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Structure-Function Relationship of Cytoplasmic and Nuclear IκB Proteins: An In Silico Analysis

Public Library of Science
Publication Date
DOI: 10.1371/journal.pone.0015782
  • Research Article
  • Biology
  • Immunology
  • Immunity
  • Innate Immunity
  • Proteomics
  • Protein Interactions
  • Chemistry
  • Computational Chemistry
  • Molecular Dynamics
  • Biology
  • Chemistry
  • Medicine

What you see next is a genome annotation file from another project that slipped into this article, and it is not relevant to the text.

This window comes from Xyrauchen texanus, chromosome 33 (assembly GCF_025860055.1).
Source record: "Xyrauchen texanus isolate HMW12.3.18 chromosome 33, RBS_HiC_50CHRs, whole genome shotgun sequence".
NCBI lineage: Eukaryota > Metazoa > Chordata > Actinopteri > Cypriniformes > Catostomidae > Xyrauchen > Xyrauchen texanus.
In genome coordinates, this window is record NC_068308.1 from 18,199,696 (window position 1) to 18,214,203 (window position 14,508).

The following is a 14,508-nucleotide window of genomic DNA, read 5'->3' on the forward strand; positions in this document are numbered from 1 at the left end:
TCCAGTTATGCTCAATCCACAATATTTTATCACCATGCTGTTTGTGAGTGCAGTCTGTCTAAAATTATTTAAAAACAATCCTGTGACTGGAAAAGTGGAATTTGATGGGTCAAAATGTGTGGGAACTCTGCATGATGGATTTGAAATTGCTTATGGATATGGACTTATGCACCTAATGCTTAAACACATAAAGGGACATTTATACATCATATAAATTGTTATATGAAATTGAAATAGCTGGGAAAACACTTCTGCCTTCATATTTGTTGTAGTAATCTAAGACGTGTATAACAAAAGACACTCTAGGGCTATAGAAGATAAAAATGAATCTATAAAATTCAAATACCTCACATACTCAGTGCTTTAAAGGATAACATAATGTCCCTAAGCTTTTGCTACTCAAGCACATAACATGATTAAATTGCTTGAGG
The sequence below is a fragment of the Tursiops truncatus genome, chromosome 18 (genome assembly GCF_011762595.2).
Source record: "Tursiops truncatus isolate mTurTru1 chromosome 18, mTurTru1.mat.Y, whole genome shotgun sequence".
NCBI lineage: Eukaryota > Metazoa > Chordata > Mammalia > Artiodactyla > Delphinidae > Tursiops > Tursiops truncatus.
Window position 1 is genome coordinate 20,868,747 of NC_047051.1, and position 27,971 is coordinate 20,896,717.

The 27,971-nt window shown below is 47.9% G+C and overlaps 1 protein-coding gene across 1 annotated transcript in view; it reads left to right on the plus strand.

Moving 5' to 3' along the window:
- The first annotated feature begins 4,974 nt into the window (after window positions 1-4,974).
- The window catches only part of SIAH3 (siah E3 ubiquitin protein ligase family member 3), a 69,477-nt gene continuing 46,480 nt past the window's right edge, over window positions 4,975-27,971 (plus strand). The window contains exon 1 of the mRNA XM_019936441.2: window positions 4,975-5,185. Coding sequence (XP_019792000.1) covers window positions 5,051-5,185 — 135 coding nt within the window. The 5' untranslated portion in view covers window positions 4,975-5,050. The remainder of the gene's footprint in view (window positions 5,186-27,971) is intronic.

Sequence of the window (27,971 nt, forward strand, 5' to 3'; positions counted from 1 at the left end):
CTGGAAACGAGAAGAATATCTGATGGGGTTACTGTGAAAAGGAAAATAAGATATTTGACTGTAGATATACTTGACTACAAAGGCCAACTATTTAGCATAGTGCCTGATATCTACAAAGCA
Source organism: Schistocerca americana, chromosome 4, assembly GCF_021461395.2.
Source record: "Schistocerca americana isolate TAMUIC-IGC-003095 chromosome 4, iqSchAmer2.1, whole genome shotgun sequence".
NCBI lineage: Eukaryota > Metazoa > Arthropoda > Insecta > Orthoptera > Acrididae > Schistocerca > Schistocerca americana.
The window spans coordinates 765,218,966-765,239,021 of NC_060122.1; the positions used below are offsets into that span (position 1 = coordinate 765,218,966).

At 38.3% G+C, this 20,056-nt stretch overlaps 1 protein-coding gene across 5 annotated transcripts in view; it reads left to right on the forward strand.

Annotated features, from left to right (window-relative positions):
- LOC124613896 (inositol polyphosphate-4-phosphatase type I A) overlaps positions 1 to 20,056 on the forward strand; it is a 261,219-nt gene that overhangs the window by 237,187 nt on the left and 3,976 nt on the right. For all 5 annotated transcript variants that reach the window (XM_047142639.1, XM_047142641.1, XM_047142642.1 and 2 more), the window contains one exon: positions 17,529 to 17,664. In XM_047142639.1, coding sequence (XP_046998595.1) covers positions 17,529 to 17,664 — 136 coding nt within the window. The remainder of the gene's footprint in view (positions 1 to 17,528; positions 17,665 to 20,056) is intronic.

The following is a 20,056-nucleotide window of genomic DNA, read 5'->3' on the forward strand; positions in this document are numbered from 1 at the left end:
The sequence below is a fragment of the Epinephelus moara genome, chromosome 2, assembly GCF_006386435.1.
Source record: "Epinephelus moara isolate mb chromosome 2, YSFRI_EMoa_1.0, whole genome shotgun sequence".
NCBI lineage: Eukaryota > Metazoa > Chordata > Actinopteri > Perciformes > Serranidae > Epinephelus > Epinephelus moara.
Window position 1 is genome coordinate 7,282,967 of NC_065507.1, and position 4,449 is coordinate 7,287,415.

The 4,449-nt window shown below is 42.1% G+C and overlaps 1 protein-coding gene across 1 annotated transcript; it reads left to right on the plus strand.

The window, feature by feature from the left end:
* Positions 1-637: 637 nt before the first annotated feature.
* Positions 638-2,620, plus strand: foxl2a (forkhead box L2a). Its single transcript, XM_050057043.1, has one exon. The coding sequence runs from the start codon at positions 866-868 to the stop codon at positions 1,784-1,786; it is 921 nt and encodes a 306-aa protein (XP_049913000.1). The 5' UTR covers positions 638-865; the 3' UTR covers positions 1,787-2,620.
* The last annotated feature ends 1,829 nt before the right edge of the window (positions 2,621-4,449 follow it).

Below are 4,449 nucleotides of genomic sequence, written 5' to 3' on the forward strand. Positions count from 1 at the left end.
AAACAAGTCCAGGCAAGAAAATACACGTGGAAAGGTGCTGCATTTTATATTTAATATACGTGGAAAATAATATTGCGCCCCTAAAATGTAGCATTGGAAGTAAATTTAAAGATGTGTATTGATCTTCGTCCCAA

Cytoplasmic IκB proteins are primary regulators that interact with NF-κB subunits in the cytoplasm of unstimulated cells. Upon stimulation, these IκB proteins are rapidly degraded, thus allowing NF-κB to translocate into the nucleus and activate the transcription of genes encoding various immune mediators. Subsequent to translocation, nuclear IκB proteins play an important role in the regulation of NF-κB transcriptional activity by acting either as activators or inhibitors. To date, molecular basis for the binding of IκBα, IκBβ and IκBζ along with their partners is known; however, the activation and inhibition mechanism of the remaining IκB (IκBNS, IκBε and Bcl-3) proteins remains elusive. Moreover, even though IκB proteins are structurally similar, it is difficult to determine the exact specificities of IκB proteins towards their respective binding partners. The three-dimensional structures of IκBNS, IκBζ and IκBε were modeled. Subsequently, we used an explicit solvent method to perform detailed molecular dynamic simulations of these proteins along with their known crystal structures (IκBα, IκBβ and Bcl-3) in order to investigate the flexibility of the ankyrin repeat domains (ARDs). Furthermore, the refined models of IκBNS, IκBε and Bcl-3 were used for multiple protein-protein docking studies for the identification of IκBNS-p50/p50, IκBε-p50/p65 and Bcl-3-p50/p50 complexes in order to study the structural basis of their activation and inhibition. The docking experiments revealed that IκBε masked the nuclear localization signal (NLS) of the p50/p65 subunits, thereby preventing its translocation into the nucleus. For the Bcl-3- and IκBNS-p50/p50 complexes, the results show that Bcl-3 mediated transcription through its transactivation domain (TAD) while IκBNS inhibited transcription due to its lack of a TAD, which is consistent with biochemical studies. Additionally, the numbers of identified flexible residues were equal in number among all IκB proteins, although they were not conserved. This could be the primary reason for their binding partner specificities.

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